In the course of evolution of bacteria in the gut, it would seem highly plausible that at least one or more bacteria species have evolved and adapted in some way to transport, internalize and utilize gluten peptides as a source of amino acids. Since tTG is expressed in the epithelial brush border, deamidated gluten peptides are available to such bacteria (though in the early stage of celiac disease deamidation may not be required). If these bacteria colonize the gut and exhibit some pathogenic characteristic, such as expressing lipopolysaccharide, dendritic cells may be signaled to reach through the epithelial barrier into the lumen to sample and phagocytize the bacteria. When this bacteria is digested and processed by the dendritic cells, the antigens bound to HLA molecules and expressed on the dendritic cell surface are likely to include the difficult to breakdown, intact gluten peptides that have been internalized by the bacteria. As far as the immune system is concerned, these gluten peptides are indistinguishable from the other bacterial peptides bound to HLA molecules expressed on the dendritic cell surface. When these gluten peptide antigens are bound to HLA-DQ2 or -DQ8 molecules and presented to CD4+ T cells, the T cells simultaneously receive all the signals telling them that the gluten peptide is an antigen from a pathogenic bacteria. The result is that the immune system responds to the presence of gluten as though pathogenic bacteria were present. Such gluten-ingesting bacteria may be the missing link in the pathogenesis of Celiac Disease.
    If these bacteria exist, there is now a clear explanation as to why one identical twin may develop celiac disease and not the other. Of course, the presence of such a bacteria in the gut of one twin and not the other would fully explain the discordance. It is also possible that such a bacteria may exist in both twins, but is kept under control by the mix of commensal bacteria colonizing the gut of one twin. Some disturbance to this mix, such as an infection or use of antibiotics, might provide an opportunity for this gluten-ingesting bacteria to colonize and proliferate to a level where its pathogenic properties, such as production of endotoxins, are sensed by the immune system initiating the onset of celiac disease. The existence of such bacteria could also explain why there may be varying degrees of gluten sensitivity, even in individuals without DQ2 and DQ8 molecules.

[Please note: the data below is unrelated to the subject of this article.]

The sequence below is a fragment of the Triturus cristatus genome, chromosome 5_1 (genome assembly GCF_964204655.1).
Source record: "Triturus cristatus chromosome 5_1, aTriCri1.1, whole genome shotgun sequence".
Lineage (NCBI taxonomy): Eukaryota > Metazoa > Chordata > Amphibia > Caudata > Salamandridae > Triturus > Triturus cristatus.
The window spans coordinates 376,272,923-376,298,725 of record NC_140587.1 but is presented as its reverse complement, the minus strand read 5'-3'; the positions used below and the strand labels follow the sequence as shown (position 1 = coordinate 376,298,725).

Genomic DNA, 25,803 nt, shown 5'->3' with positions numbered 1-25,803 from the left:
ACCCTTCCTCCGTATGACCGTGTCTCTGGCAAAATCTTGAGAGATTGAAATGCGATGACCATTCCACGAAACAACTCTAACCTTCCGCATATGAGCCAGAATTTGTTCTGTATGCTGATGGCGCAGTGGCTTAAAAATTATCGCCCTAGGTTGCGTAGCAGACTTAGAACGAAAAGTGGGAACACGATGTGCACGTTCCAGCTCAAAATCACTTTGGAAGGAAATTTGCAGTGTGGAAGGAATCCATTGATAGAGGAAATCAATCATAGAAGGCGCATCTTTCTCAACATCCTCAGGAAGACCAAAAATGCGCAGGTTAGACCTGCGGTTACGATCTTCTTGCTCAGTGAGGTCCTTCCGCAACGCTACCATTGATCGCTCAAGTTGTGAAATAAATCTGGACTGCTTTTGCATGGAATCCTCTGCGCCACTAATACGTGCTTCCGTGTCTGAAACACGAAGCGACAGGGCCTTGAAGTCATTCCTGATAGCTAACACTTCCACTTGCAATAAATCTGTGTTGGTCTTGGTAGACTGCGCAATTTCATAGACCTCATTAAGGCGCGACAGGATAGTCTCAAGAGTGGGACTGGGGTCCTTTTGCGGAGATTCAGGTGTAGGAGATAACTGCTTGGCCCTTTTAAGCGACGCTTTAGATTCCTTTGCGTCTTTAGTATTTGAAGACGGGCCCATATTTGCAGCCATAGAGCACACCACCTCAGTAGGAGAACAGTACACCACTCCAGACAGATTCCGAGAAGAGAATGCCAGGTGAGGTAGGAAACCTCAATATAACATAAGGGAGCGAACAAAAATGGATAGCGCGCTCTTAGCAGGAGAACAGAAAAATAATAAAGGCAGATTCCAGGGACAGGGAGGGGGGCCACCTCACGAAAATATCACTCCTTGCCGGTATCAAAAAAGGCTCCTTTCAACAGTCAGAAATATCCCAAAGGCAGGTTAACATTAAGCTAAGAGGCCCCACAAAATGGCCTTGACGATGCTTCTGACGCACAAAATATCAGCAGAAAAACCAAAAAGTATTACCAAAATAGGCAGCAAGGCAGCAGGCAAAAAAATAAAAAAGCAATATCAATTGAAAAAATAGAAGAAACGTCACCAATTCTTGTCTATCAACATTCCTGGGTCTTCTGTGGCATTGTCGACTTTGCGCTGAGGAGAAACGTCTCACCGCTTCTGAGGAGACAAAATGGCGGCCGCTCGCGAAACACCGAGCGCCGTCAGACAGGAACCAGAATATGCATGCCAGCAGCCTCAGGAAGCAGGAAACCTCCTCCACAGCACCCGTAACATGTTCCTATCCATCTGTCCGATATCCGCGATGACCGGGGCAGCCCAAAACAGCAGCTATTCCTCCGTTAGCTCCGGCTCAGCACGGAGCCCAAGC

The possibility that these gluten-ingesting bacteria may exist raises another intriguing question: If these gluten-ingesting bacteria are controlled or eliminated from the gut, could tolerance to gluten be restored? There could be a very real possibility that celiac disease might be cured by eliminating these bacteria. After all, peptic ulcers can be cured by eliminating Helicobacter pylori.
    The Future
    So where should research go from here? The most obvious path would be first to try to find and identify any gut bacteria that has gluten peptides present within its cell membranes. From there, the possible link to celiac disease could be studied. Additionally, it would be quite valuable to initiate a large long-term study of the makeup of commensal bacteria in identical twins beginning at birth via fecal samples. By comparing the differences in microflora and the onset and discordance of diseases in identical twins over many years, the relationships of specific species of bacteria to specific diseases, including celiac disease, could be established. And if it proves to be true that gluten-ingesting bacteria cause celiac disease, a similar mechanism involving bacteria and peptides from other proteins may be the root cause for many other autoimmune diseases. A whole class of autoimmune diseases might be cured by eliminating specific species of bacteria.
    Roy Jamron holds degrees in physics and engineering from the University of Michigan and the University of California at Davis and actively pursues and investigates research on celiac disease and related disorders.

    References: